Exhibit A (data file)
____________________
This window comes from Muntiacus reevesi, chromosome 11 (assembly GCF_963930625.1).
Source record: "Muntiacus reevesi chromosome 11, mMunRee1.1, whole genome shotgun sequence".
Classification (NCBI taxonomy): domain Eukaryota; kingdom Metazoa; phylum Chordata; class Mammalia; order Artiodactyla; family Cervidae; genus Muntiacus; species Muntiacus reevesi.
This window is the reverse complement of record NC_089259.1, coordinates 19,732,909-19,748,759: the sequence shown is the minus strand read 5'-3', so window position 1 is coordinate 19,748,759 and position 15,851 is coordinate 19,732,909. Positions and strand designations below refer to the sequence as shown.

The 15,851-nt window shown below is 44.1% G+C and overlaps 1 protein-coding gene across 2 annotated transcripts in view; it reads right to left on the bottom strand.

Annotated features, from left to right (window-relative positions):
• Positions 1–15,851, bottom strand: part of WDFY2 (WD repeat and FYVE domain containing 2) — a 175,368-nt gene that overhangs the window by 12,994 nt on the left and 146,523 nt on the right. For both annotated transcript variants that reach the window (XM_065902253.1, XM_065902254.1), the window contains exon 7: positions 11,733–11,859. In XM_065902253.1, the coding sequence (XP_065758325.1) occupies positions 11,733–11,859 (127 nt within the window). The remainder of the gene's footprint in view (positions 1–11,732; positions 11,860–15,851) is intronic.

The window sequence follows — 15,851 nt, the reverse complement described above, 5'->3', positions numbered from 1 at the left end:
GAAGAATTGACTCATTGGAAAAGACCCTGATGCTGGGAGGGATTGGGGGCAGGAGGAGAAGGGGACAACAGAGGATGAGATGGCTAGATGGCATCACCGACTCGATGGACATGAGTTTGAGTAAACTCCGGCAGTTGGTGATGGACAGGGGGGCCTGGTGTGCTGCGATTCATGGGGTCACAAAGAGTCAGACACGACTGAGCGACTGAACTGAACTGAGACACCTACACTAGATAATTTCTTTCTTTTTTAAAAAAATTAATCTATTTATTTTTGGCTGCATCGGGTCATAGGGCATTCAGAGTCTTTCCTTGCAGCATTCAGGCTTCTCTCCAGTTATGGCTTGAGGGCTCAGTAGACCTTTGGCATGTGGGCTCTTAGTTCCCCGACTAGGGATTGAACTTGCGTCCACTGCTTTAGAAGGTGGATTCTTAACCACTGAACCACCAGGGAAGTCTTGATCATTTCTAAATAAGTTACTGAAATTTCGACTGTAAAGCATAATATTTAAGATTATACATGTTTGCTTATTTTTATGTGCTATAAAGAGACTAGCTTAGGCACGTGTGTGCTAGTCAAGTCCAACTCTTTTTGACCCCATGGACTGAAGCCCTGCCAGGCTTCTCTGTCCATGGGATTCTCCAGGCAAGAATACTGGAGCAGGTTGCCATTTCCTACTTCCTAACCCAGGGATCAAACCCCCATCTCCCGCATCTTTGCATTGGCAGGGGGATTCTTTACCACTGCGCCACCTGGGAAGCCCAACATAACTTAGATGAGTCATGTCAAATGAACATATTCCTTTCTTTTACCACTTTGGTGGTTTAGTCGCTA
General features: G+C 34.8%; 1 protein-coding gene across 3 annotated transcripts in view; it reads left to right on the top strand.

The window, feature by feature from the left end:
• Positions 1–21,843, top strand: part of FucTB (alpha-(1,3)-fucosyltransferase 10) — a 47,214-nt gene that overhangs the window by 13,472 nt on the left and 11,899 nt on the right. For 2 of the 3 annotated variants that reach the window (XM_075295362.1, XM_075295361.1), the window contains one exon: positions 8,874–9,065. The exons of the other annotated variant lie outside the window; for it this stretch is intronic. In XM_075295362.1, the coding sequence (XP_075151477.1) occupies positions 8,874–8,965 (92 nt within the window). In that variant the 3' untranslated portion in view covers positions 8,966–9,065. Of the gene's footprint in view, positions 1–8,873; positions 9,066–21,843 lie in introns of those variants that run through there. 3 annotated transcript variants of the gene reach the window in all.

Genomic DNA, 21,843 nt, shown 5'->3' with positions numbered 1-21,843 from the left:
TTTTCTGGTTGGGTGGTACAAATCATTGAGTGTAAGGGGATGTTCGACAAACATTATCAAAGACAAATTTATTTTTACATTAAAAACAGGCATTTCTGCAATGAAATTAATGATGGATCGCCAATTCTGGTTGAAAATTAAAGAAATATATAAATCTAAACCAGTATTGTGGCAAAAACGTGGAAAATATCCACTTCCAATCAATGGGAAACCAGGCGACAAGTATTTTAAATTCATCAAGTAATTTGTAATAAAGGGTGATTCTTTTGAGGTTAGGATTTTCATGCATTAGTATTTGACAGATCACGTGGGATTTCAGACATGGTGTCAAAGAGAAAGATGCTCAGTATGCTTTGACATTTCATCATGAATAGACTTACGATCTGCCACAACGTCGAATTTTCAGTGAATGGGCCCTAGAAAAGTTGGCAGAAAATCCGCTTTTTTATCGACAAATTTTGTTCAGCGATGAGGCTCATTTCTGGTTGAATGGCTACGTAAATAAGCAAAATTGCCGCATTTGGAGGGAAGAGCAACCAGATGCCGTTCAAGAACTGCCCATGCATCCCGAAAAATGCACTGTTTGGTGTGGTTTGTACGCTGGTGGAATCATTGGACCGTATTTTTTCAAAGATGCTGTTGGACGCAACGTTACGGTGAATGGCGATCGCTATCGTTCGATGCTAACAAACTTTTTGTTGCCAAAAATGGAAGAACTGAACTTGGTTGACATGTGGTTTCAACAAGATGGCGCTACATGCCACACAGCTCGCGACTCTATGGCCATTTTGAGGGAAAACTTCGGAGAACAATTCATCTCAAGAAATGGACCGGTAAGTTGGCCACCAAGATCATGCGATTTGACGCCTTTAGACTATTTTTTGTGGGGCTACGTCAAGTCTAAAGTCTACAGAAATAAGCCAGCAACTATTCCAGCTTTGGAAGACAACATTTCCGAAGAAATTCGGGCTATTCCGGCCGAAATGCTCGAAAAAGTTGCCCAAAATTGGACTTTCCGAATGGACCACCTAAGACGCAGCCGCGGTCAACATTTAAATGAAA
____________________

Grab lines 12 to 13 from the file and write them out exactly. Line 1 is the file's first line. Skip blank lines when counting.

• Positions 1–21,843, top strand: part of FucTB (alpha-(1,3)-fucosyltransferase 10) — a 47,214-nt gene that overhangs the window by 13,472 nt on the left and 11,899 nt on the right. For 2 of the 3 annotated variants that reach the window (XM_075295362.1, XM_075295361.1), the window contains one exon: positions 8,874–9,065. The exons of the other annotated variant lie outside the window; for it this stretch is intronic. In XM_075295362.1, the coding sequence (XP_075151477.1) occupies positions 8,874–8,965 (92 nt within the window). In that variant the 3' untranslated portion in view covers positions 8,966–9,065. Of the gene's footprint in view, positions 1–8,873; positions 9,066–21,843 lie in introns of those variants that run through there. 3 annotated transcript variants of the gene reach the window in all.

Genomic DNA, 21,843 nt, shown 5'->3' with positions numbered 1-21,843 from the left: